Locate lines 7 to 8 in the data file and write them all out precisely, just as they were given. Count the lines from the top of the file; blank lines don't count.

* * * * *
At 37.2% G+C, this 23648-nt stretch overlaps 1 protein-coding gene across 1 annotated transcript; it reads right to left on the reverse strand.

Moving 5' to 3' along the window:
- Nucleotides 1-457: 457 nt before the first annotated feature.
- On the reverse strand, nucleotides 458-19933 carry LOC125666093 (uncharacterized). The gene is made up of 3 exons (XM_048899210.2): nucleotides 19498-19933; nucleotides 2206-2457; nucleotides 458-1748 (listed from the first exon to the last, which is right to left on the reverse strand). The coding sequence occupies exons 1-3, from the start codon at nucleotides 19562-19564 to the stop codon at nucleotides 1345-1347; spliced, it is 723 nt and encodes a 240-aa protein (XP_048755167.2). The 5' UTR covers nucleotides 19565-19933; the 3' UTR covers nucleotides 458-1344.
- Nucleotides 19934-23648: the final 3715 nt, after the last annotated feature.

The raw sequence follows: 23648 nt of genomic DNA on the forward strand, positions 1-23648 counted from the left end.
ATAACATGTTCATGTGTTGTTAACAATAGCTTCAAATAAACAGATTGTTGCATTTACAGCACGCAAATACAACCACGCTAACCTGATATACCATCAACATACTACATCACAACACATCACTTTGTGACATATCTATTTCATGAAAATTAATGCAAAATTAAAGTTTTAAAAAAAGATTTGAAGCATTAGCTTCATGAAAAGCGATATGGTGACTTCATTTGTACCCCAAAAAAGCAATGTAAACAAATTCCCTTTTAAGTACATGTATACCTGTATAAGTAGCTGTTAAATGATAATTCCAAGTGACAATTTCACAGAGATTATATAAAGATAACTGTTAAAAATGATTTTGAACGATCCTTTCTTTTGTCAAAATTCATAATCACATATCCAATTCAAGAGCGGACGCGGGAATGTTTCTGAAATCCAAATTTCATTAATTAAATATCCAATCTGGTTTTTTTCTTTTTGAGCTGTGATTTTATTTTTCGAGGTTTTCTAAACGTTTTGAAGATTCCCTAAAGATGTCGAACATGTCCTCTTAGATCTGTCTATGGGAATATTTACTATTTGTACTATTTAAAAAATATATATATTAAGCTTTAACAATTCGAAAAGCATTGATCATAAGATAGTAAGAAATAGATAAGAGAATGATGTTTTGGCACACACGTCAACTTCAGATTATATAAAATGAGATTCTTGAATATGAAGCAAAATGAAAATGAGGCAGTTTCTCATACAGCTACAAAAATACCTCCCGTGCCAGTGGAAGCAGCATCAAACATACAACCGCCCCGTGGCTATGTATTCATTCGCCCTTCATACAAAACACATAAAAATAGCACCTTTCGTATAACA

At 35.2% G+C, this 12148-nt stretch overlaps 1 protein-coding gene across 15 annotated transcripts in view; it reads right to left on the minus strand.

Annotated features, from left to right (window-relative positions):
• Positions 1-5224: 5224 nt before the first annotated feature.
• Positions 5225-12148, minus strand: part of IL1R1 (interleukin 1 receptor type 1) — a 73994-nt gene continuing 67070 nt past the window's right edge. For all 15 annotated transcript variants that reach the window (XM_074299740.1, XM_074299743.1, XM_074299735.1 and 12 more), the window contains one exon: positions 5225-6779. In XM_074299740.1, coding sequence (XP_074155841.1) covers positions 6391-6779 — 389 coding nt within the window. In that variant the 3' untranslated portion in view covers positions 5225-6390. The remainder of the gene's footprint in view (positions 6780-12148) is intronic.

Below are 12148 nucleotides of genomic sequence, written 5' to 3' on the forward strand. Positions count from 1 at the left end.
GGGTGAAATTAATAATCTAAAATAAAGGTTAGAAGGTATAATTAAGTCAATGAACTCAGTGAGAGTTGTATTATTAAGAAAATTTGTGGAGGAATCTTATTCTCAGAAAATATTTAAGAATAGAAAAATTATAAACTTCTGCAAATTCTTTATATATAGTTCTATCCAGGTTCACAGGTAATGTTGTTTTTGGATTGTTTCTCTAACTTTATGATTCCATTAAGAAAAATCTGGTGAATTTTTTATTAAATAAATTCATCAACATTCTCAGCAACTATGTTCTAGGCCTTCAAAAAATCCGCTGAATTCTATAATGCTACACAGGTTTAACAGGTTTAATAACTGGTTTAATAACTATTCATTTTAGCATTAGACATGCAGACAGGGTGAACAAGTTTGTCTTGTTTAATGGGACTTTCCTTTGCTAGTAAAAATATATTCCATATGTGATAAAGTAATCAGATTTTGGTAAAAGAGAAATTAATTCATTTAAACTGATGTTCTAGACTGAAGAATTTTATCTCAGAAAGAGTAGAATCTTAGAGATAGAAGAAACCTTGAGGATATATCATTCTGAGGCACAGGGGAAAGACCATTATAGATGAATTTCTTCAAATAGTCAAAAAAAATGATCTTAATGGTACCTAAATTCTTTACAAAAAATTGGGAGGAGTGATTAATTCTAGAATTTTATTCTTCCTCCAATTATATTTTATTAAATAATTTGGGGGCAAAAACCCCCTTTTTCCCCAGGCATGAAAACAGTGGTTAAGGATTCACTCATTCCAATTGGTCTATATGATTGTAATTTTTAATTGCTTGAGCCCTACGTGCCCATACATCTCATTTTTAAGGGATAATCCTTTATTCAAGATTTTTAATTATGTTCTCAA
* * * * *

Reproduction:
ATAACATGTTCATGTGTTGTTAACAATAGCTTCAAATAAACAGATTGTTGCATTTACAGCACGCAAATACAACCACGCTAACCTGATATACCATCAACATACTACATCACAACACATCACTTTGTGACATATCTATTTCATGAAAATTAATGCAAAATTAAAGTTTTAAAAAAAGATTTGAAGCATTAGCTTCATGAAAAGCGATATGGTGACTTCATTTGTACCCCAAAAAAGCAATGTAAACAAATTCCCTTTTAAGTACATGTATACCTGTATAAGTAGCTGTTAAATGATAATTCCAAGTGACAATTTCACAGAGATTATATAAAGATAACTGTTAAAAATGATTTTGAACGATCCTTTCTTTTGTCAAAATTCATAATCACATATCCAATTCAAGAGCGGACGCGGGAATGTTTCTGAAATCCAAATTTCATTAATTAAATATCCAATCTGGTTTTTTTCTTTTTGAGCTGTGATTTTATTTTTCGAGGTTTTCTAAACGTTTTGAAGATTCCCTAAAGATGTCGAACATGTCCTCTTAGATCTGTCTATGGGAATATTTACTATTTGTACTATTTAAAAAATATATATATTAAGCTTTAACAATTCGAAAAGCATTGATCATAAGATAGTAAGAAATAGATAAGAGAATGATGTTTTGGCACACACGTCAACTTCAGATTATATAAAATGAGATTCTTGAATATGAAGCAAAATGAAAATGAGGCAGTTTCTCATACAGCTACAAAAATACCTCCCGTGCCAGTGGAAGCAGCATCAAACATACAACCGCCCCGTGGCTATGTATTCATTCGCCCTTCATACAAAACACATAAAAATAGCACCTTTCGTATAACA

At 35.2% G+C, this 12148-nt stretch overlaps 1 protein-coding gene across 15 annotated transcripts in view; it reads right to left on the minus strand.